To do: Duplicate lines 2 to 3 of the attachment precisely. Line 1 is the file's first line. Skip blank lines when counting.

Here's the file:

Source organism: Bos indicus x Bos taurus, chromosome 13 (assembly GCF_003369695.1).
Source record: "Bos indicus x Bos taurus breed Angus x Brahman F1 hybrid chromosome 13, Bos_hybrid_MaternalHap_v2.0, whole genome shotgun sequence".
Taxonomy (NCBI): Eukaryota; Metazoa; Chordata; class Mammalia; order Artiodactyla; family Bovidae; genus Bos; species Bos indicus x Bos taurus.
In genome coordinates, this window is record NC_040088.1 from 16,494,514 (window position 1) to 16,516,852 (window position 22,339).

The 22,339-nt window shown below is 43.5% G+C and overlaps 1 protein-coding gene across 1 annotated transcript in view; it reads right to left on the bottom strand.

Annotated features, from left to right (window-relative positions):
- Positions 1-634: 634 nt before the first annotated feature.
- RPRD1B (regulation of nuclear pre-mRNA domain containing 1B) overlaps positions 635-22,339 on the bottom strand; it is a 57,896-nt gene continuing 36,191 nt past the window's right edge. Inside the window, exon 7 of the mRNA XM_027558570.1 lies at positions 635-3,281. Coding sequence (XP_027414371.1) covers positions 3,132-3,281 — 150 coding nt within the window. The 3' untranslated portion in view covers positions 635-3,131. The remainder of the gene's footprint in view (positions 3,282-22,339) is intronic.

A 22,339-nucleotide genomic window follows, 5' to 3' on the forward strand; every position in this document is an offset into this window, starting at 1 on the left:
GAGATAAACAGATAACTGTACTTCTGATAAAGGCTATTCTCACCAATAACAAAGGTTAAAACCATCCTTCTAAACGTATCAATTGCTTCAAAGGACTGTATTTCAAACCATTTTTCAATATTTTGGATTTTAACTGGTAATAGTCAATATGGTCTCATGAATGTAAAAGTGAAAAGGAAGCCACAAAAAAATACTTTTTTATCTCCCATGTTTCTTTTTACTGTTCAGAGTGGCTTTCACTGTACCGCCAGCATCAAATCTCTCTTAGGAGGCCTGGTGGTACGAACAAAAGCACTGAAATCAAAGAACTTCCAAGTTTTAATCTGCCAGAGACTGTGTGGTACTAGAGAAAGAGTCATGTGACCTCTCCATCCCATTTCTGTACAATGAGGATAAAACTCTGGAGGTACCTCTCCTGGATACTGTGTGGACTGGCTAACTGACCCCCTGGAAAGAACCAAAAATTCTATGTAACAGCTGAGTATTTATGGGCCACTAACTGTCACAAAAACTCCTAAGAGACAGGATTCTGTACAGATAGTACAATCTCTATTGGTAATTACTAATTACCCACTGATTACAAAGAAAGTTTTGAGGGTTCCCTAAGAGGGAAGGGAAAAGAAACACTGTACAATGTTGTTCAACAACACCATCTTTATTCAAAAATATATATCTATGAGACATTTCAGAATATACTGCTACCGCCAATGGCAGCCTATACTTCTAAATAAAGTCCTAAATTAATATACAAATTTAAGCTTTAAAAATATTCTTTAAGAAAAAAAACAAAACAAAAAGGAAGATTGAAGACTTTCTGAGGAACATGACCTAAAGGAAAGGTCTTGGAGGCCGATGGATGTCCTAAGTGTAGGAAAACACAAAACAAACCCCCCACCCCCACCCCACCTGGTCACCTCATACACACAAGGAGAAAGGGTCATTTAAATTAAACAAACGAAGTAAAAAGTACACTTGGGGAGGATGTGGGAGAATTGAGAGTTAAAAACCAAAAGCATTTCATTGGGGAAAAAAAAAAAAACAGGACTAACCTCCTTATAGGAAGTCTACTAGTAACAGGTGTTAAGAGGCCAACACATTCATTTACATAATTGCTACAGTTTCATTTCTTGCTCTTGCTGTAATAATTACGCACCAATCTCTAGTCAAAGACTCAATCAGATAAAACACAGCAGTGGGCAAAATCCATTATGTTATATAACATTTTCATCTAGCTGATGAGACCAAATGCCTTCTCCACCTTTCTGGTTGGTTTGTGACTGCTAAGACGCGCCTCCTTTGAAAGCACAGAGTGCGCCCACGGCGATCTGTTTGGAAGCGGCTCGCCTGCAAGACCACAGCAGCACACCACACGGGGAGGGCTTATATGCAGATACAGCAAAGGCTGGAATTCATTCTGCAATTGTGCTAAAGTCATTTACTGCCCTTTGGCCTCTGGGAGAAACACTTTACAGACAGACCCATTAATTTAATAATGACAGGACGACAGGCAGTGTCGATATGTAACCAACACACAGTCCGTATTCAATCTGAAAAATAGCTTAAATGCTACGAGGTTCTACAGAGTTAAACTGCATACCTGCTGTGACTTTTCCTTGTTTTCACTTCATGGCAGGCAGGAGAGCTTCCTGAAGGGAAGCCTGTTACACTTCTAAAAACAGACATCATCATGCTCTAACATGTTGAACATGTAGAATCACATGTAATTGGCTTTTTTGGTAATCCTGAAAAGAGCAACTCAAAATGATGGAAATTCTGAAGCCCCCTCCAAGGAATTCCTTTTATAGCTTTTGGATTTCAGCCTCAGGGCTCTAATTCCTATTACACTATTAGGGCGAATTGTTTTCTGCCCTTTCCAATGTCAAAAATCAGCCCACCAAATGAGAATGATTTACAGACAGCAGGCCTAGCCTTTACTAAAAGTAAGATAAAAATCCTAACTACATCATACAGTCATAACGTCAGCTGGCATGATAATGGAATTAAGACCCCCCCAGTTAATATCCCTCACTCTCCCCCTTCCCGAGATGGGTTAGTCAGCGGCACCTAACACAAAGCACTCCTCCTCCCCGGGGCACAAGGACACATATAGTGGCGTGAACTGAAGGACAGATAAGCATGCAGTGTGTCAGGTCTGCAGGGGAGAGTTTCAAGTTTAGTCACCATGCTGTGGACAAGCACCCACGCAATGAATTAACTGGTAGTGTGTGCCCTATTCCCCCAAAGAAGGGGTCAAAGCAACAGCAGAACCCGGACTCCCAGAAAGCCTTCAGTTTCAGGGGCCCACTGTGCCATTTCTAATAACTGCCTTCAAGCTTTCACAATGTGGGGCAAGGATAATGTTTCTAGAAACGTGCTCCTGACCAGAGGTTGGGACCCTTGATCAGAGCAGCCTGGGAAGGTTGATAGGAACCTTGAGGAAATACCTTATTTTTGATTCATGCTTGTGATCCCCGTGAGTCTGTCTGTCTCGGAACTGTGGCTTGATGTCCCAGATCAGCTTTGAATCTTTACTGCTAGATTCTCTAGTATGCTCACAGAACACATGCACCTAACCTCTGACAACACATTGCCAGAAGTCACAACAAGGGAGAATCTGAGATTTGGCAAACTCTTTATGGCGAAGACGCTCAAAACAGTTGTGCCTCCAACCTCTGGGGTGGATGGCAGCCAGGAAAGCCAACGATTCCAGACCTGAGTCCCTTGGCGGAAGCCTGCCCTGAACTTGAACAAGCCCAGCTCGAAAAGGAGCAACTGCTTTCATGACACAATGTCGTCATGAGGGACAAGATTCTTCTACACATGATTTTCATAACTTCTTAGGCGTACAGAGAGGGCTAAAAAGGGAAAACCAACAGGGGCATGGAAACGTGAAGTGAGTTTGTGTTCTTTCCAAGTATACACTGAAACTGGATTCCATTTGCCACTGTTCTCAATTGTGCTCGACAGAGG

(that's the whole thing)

Source record: "Bos indicus x Bos taurus breed Angus x Brahman F1 hybrid chromosome 13, Bos_hybrid_MaternalHap_v2.0, whole genome shotgun sequence".
Taxonomy (NCBI): Eukaryota; Metazoa; Chordata; class Mammalia; order Artiodactyla; family Bovidae; genus Bos; species Bos indicus x Bos taurus.